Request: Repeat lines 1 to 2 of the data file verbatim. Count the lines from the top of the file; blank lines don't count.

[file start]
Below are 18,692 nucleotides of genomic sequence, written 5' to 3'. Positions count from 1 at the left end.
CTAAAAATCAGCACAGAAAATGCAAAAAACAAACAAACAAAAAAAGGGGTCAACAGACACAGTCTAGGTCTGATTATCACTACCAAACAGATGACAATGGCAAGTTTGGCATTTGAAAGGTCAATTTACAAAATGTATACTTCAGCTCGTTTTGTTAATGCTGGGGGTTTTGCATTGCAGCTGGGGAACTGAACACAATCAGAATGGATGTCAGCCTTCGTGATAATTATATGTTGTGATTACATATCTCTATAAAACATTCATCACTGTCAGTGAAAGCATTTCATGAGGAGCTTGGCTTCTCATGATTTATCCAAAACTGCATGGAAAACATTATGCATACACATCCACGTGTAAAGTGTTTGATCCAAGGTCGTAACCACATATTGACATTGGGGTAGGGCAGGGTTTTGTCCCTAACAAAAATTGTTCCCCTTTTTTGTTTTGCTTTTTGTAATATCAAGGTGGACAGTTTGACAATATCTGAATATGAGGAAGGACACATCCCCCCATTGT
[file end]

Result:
Below are 18,692 nucleotides of genomic sequence, written 5' to 3'. Positions count from 1 at the left end.
CTAAAAATCAGCACAGAAAATGCAAAAAACAAACAAACAAAAAAAGGGGTCAACAGACACAGTCTAGGTCTGATTATCACTACCAAACAGATGACAATGGCAAGTTTGGCATTTGAAAGGTCAATTTACAAAATGTATACTTCAGCTCGTTTTGTTAATGCTGGGGGTTTTGCATTGCAGCTGGGGAACTGAACACAATCAGAATGGATGTCAGCCTTCGTGATAATTATATGTTGTGATTACATATCTCTATAAAACATTCATCACTGTCAGTGAAAGCATTTCATGAGGAGCTTGGCTTCTCATGATTTATCCAAAACTGCATGGAAAACATTATGCATACACATCCACGTGTAAAGTGTTTGATCCAAGGTCGTAACCACATATTGACATTGGGGTAGGGCAGGGTTTTGTCCCTAACAAAAATTGTTCCCCTTTTTTGTTTTGCTTTTTGTAATATCAAGGTGGACAGTTTGACAATATCTGAATATGAGGAAGGACACATCCCCCCATTGT